Poems That Rhyme - About the Author
The young author - John Slim
The mature author - John Slim
About the Author
Published by John Slim. © John Slim 2011.
Poems that rhyme, 47Alcester Road, Lickey End, Bromsgrove B50 1JT  Tel: 01527 872664
JOHN SLIM has been a journalist for longer than
he usually cares to mention – but he is always
prepared to make an exception, and now, in 2012,
he acknowledges that it all started in 1951, a
month after completing his two years’ National
Service with the RAF.

He joined the Kidderminster Shuttle in June of that year, spent
some time thinking that that was a funny name for a paper,
then realised that shuttles were something to do with
Kidderminster’s staple carpet industry.
He joined The Birmingham Post & Mail in 1954, in its Redditch
office – where he remained until Bonfire Night 1965, when he
moved to head office and launched the Post’s revamped
Mercian column. This became the collection-point for his daily
encounters with ordinary people with hobbies and interests
that were often quite extraordinary – people like Alf Tabb, the
stringy septuagenarian who could ride a 4in-high bicycle, for
instance.
After this, in 1968, he began the first of two long-running
series of major profiles of Midlands and national figures as
they dropped into the news.
He was the first journalist to interview Enoch Powell after his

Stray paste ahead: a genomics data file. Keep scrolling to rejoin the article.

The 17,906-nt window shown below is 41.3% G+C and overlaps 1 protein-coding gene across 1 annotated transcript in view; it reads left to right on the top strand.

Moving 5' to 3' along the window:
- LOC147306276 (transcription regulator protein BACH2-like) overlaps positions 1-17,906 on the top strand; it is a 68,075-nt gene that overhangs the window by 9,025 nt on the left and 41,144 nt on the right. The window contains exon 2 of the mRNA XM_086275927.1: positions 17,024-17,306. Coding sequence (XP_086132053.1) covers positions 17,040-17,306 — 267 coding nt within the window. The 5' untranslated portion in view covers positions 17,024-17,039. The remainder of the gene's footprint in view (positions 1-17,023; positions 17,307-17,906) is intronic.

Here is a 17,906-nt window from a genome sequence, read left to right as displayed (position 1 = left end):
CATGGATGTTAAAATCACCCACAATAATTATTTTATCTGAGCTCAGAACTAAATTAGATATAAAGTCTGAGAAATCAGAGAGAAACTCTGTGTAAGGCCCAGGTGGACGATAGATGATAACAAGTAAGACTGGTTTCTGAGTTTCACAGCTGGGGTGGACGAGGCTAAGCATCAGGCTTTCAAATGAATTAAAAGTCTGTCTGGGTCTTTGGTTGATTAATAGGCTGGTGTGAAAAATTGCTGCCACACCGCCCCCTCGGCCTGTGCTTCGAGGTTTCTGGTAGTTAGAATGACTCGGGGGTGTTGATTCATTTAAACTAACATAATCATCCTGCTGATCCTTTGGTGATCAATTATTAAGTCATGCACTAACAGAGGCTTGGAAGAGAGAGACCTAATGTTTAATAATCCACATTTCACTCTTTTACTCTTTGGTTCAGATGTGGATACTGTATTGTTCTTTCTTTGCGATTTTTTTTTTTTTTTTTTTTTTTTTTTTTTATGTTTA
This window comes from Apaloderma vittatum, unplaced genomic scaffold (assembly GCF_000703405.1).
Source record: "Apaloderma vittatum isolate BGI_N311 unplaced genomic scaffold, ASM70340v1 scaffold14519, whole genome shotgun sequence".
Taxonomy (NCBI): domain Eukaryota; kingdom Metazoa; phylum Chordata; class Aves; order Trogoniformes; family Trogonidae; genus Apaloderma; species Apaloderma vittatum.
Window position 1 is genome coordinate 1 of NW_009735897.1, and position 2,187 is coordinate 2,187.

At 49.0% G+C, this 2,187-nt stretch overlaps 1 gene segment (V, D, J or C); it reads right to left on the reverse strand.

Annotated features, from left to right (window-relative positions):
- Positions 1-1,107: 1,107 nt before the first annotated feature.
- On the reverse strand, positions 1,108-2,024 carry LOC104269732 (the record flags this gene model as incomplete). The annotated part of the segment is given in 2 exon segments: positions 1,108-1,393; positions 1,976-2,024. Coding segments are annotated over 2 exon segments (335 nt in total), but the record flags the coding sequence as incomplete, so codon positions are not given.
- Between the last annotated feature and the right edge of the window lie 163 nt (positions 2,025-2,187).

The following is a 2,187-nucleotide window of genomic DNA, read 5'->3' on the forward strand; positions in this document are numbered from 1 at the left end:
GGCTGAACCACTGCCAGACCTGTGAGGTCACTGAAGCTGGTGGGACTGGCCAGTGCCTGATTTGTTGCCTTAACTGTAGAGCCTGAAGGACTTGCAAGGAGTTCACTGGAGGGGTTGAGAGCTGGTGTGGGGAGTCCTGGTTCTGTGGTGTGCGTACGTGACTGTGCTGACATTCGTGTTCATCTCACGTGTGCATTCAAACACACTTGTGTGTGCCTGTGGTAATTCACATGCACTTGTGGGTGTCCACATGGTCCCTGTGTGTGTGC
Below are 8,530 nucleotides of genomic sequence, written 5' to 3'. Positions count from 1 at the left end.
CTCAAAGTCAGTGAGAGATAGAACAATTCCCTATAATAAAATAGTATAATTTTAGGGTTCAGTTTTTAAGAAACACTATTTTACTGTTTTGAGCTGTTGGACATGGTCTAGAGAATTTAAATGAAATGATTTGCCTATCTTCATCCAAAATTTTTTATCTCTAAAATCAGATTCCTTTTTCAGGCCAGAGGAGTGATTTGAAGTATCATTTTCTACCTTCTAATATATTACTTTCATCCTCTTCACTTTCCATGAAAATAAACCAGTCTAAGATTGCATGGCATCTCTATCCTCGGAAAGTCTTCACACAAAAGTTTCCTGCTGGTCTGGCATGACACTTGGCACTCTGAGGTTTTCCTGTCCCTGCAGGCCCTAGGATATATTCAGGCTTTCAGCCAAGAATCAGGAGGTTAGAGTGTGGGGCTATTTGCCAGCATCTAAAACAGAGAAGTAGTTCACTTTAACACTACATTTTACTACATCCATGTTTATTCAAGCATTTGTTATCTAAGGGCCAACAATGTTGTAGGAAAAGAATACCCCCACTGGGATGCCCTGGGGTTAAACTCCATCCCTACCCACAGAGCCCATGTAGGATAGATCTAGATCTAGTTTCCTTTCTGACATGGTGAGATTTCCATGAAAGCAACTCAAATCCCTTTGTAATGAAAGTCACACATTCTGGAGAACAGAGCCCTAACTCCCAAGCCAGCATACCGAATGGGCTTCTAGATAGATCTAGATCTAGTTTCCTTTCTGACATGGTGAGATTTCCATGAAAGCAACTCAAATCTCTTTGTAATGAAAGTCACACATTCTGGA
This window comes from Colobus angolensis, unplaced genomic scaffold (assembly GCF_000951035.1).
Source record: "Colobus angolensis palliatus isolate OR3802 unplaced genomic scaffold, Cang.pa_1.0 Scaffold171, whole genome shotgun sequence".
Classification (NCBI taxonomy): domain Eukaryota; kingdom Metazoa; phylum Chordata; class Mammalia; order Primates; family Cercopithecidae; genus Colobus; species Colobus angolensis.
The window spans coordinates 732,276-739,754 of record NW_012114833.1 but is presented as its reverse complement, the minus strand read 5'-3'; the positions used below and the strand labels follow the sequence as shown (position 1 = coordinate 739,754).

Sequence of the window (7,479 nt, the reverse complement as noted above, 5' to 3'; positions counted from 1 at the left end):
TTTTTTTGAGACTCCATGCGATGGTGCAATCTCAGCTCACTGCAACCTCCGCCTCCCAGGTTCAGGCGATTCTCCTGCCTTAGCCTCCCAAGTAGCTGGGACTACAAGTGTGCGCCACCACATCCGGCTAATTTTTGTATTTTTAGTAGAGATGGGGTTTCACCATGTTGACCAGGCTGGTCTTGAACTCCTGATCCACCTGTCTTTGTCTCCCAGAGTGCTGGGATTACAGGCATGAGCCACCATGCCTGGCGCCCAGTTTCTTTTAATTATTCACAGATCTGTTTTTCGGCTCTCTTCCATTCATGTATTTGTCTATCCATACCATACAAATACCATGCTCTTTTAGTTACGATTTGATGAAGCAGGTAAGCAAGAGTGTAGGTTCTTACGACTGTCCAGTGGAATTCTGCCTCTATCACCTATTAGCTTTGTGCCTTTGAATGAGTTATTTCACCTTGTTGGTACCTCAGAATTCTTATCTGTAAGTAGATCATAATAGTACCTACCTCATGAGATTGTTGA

River of Blood speech in 1968 and then the first to interview
Muhammad Ali, just after Parkinson’s Disease had begun its
destructive assault on The Greatest.
His wide range of interviewees – sportsmen, authors, actors,
military figures, explorers and politicians among them –
included Pamela Stephenson in her dressing room when she
was appearing in a show called
Not in Front of the Children.
When he could no longer resist referring to an 8ft-tall
columnar object standing in one corner, he said, “That’s not a
mushroom, is it?” – to which she replied,  “No, it’s a cock.”
Apparently under the surprising impression that he might see
it even better if she changed its position, she stood up and
tried to move it – causing it to start to topple.
At this point, her visitor leapt from his moorings and wrapped
his arms round it – which was when, the pair of them began
the brief, desperate and unseemly shuffle while they
embraced it and brought it to a halt.
Theatre reviewing started in 1968, as an after-hours adjunct
to his feature-writing. Then in 1984 he was asked to “look
after the amateur stage this week” – an invitation that went on
until his supposed retirement in 1991 and then continued to
separate him from his evening slippers well into the 21st
Century.
Theatre thus became allied to words as one of his special twin
interests. Words went on to see him writing more than 7,500
limericks in seven books, but he had already been using
them, rather more soberly, to start creating the 200-plus
poems now collected in
Poems That Rhyme.
Please don’t try to read them at a sitting.
He toiled long hours, penning verse. . .
...and clearly went from
bad to worse.
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